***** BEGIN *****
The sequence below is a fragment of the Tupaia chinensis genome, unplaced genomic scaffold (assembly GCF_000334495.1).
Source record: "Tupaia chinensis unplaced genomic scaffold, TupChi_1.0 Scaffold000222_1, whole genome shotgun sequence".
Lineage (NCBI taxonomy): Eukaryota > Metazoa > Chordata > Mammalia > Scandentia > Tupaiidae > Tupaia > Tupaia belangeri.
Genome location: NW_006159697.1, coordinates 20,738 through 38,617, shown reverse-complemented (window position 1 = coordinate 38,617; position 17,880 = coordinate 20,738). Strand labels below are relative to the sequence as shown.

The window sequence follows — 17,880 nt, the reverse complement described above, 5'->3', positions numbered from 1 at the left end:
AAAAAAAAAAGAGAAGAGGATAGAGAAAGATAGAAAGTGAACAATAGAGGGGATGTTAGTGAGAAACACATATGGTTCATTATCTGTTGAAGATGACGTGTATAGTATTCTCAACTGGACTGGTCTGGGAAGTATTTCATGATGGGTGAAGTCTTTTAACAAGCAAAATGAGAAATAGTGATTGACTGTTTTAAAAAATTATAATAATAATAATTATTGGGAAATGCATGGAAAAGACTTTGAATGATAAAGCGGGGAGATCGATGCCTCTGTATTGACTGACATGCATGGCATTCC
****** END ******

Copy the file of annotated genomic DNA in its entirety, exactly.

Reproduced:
The sequence below is a fragment of the Tupaia chinensis genome, unplaced genomic scaffold (assembly GCF_000334495.1).
Source record: "Tupaia chinensis unplaced genomic scaffold, TupChi_1.0 Scaffold000222_1, whole genome shotgun sequence".
Lineage (NCBI taxonomy): Eukaryota > Metazoa > Chordata > Mammalia > Scandentia > Tupaiidae > Tupaia > Tupaia belangeri.
Genome location: NW_006159697.1, coordinates 20,738 through 38,617, shown reverse-complemented (window position 1 = coordinate 38,617; position 17,880 = coordinate 20,738). Strand labels below are relative to the sequence as shown.

The window sequence follows — 17,880 nt, the reverse complement described above, 5'->3', positions numbered from 1 at the left end:
AAAAAAAAAAGAGAAGAGGATAGAGAAAGATAGAAAGTGAACAATAGAGGGGATGTTAGTGAGAAACACATATGGTTCATTATCTGTTGAAGATGACGTGTATAGTATTCTCAACTGGACTGGTCTGGGAAGTATTTCATGATGGGTGAAGTCTTTTAACAAGCAAAATGAGAAATAGTGATTGACTGTTTTAAAAAATTATAATAATAATAATTATTGGGAAATGCATGGAAAAGACTTTGAATGATAAAGCGGGGAGATCGATGCCTCTGTATTGACTGACATGCATGGCATTCC